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Show Me the Green

 

green room:  a room in a theater or concert hall where actors or musicians relax before, between and after appearances

 

As Front of the House staff, I seldom get a glimpse of the backstage areas so when my friend Susan asked if Park Square Theatre’s green room is, indeed, green, I asked Facilities and Event Manager Dave Peterson to “show me the green.”

 

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Park Square Theatre actually has two green rooms, one per floor to service each stage.  Peterson first led me downstairs to the Andy Boss Thurst Stage’s green room.   We went down the hallway towards the lobby, turned left into the Artist’s Alley with its gallery of actors’ photos, then entered the Sheila Henderson Green Room.  With automatic lights switched on, the room was revealed in all its glory: walls painted cream-gray, darker gray, and yellow.  A yellow tinged with a hint of green?  Seemingly so in the light but not at all close up.

The room is quite spacious, with a table, chairs, and fully equipped kitchen.  Connected are two dressing rooms, donated by John Sullivan and Jack and Nancy Burbidge, respectively.  The green room also has a shower as well as a fold-out cot, in accordance with Actor’s Equity requirements of a resting place, to complete the makings of comfy “living quarters.”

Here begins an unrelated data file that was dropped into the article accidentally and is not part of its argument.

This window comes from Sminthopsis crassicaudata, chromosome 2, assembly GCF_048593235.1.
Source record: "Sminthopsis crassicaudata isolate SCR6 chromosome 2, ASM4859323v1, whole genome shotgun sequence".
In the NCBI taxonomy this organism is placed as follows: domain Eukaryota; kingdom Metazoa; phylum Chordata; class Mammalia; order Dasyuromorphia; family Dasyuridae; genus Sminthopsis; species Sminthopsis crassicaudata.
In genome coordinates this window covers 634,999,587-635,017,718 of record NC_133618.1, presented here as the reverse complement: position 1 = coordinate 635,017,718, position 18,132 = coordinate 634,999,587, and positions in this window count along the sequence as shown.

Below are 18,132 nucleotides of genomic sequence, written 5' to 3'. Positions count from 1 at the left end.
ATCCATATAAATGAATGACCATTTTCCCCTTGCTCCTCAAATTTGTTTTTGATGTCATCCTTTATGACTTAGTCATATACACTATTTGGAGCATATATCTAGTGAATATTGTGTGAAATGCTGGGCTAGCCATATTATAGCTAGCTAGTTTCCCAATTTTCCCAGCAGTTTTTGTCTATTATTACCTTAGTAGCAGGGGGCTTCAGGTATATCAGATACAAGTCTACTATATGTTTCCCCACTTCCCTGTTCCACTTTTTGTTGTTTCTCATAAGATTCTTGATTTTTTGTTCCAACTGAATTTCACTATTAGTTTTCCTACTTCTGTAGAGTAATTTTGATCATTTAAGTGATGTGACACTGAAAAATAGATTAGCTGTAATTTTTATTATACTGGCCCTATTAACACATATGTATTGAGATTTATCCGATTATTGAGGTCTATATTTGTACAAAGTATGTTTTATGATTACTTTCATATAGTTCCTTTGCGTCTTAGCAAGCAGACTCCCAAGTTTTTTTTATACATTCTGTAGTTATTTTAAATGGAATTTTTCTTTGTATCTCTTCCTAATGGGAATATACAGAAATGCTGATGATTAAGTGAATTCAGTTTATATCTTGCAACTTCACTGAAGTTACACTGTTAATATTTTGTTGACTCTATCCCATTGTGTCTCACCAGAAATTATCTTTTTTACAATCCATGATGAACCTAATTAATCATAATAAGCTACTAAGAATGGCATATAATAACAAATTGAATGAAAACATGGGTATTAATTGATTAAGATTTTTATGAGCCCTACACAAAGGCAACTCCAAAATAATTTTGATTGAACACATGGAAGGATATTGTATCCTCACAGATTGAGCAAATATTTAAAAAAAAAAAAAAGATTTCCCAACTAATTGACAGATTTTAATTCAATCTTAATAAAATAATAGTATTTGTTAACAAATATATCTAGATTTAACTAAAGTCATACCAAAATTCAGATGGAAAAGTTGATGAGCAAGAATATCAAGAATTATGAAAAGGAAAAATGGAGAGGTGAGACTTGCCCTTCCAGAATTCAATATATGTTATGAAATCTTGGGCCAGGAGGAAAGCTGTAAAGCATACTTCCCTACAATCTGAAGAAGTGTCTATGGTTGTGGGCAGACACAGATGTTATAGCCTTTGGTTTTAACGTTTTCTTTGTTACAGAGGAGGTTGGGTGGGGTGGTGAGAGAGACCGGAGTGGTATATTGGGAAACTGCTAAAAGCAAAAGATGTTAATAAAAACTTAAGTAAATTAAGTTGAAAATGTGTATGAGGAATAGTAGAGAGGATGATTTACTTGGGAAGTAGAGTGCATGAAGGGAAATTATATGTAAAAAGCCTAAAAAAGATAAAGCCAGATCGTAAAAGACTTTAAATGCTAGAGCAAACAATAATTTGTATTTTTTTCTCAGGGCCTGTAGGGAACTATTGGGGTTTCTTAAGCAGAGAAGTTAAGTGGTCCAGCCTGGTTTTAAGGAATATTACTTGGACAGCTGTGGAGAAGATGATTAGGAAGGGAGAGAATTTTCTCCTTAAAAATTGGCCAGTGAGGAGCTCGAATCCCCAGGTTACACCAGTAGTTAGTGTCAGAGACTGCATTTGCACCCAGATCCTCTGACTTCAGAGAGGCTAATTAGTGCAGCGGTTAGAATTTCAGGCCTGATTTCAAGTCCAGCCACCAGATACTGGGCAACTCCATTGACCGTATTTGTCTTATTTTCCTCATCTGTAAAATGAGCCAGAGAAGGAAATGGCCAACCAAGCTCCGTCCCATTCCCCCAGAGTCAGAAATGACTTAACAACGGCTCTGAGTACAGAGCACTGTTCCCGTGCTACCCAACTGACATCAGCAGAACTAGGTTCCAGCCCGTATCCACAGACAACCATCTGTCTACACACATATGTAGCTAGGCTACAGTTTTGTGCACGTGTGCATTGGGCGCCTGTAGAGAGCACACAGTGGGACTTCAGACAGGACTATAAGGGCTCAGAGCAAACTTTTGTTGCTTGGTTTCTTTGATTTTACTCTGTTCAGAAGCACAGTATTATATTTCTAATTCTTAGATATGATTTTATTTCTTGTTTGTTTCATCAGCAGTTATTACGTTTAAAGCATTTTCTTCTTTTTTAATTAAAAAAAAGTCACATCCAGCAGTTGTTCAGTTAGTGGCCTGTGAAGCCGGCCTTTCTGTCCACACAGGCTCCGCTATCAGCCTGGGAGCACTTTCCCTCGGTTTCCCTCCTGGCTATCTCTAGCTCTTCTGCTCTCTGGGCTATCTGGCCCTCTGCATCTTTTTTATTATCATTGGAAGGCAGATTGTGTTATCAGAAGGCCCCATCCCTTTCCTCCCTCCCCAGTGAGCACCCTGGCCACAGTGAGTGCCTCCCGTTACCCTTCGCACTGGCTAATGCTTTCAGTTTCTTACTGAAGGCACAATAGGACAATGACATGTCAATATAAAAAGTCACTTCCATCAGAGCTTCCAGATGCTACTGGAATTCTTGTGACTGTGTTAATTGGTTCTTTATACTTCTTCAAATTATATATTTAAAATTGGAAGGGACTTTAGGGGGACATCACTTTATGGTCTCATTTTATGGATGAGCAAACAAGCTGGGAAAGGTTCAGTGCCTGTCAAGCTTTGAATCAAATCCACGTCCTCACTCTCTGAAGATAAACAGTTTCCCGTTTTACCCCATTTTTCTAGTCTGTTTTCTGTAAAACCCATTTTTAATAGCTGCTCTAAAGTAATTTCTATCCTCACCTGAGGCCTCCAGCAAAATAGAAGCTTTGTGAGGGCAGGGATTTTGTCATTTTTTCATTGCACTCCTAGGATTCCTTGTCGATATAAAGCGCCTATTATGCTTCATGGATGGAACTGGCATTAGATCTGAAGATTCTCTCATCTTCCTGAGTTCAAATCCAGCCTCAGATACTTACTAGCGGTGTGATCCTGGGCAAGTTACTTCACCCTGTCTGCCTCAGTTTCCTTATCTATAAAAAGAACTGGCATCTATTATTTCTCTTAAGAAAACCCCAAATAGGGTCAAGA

At the back of this green room are doors to the left and right leading to the same two corridors—called the “voms”–that patrons walk up to get to their seats.  Another door leads directly into the back of the Andy Boss Thrust Stage.  All three of the doorways are actually double-doored to create effective sound barriers, and Peterson scrupulously prevents any door hinges from squeaking.

Heading up stairways that I didn’t even know existed, Dave led me to the Proscenium Stage’s green room.  The lights came on, revealing blue-and cream-hued walls.  Again, no green!

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This green room, being the older one, has a more homey and lived-in feel.  It is more spacious and equipped with tables, chairs, a sofa, full kitchen, bathroom, shower and two dressing rooms.  The sofa can fold out into a bed.

With neither of Park Square Theatre’s green rooms being green, I wondered why this actors’ waiting room is called “the green room.”  A search on Wikipedia gave many explanations, from historical attributions to folk etymology.  One theory for historical origin claims that the term’s source is from the 16th century when traveling actors in Stratford-upon-Avon used a room in the Guildhall (town hall) as their changing room; this room was known as the Agreeing Room, or “Greein” Room in Warwickshire-speak.  An etymological explanation may be that, in Cockney rhyming slang “greenage,” later shortened to “green.”  Other theories do involve the color green:  The room was originally painted green to relieve the eyes from stage glare; Shakespearean theatre actors prepared for their performances in rooms filled with green plants because their moisture was believed to be beneficial to actors’ voices; and, of course, some actors felt nauseous before performances and “looked green.”

Well, gone are my images of a sad-sack room painted puke-green with just a worn, stained sofa as the typical green room.  I am sure that the actors are happy that their green rooms far exceeded my expectations.

Ting Ting Cheng

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